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New regulations proposed to protect bus passengers in rollover crashes
The U.S. Department of Transportation's National Highway Traffic Safety Administration (NHTSA) has proposed a new federal motor vehicle safety standard to protect motorcoach and other large bus passengers in rollover crashes.
The proposal aims to improve the structural design of large buses to ensure that passengers are better protected in a deadly vehicle rollover by ensuring that the space around them remains sufficiently intact and the emergency exits remain operable.
“The consequences for passengers in rollover crashes are severe,” said U.S. Transportation Secretary Anthony Foxx. “I want passengers to know that when this Department sees opportunities to make their travel safer so that they can more confidently visit their families or get to work, we are going to do just that and we believe this proposal is a step in that direction.”
The proposed standard would establish performance requirements that each new motorcoach and large bus must meet when subjected to a dynamic test in which the bus is tipped over from a raised platform onto a hard level surface.
The proposed standard would require space around occupant seating positions to be maintained to afford occupants a survivable space in a crash and require the seats, overhead luggage racks, and window glazing to remain attached to their mountings during and after the test. Emergency exits would be required to remain closed during the rollover test and operable after the test.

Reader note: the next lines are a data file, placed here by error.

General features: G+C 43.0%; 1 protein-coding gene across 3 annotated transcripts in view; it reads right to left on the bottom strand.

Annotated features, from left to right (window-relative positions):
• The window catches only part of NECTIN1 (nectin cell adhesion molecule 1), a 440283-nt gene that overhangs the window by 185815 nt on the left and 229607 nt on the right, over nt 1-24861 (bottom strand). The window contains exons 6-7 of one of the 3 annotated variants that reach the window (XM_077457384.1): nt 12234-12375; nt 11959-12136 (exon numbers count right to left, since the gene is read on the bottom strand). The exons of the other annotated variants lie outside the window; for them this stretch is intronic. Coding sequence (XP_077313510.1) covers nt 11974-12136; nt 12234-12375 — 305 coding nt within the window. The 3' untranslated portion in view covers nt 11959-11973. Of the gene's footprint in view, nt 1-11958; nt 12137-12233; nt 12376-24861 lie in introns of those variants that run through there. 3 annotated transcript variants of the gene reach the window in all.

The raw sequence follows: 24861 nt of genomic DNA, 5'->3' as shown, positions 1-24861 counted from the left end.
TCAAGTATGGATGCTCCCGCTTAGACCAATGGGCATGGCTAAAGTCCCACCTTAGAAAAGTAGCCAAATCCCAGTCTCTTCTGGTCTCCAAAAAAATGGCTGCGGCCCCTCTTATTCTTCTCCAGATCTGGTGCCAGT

Both the proposed test procedure and performance requirements are closely modeled after European regulations for large buses. In a separate rulemaking action to improve safety even further, the Department is planning on finalizing requirements later this year for stability control technologies in these vehicles, which would help prevent rollovers from occurring.
“Approximately 700 million trips are taken on commercial buses each year. Raising the standard for a motorcoach’s durability, in the event of a crash, is critical to saving the lives of the passengers inside,” said Federal Motor Carrier Safety Administration Administrator Anne Ferro. “In addition to taking critical steps to improve the structural design of buses, we are committed to further increasing motorcoach safety through stricter oversight, in-depth investigations into high-risk companies, and by ensuring that drivers are properly licensed and medically fit for the job.”
The proposal comes after a string of deadly crashes. In Blythe, CA four people were killed when a tour bus slid down an embankment and overturned. Ten people were killed after a bus crash involving a delivery truck in Humboldt, CA. Eight people were killed in an accident in Dandridge, TN when a church bus collided with two other vehicles.
NHTSA’s Notice of Proposed Rulemaking can be viewed in the Federal Register; members of the public will have the opportunity to comment on the proposal for 60 days. NHTSA is proposing a compliance date of three years after publication of a final rule.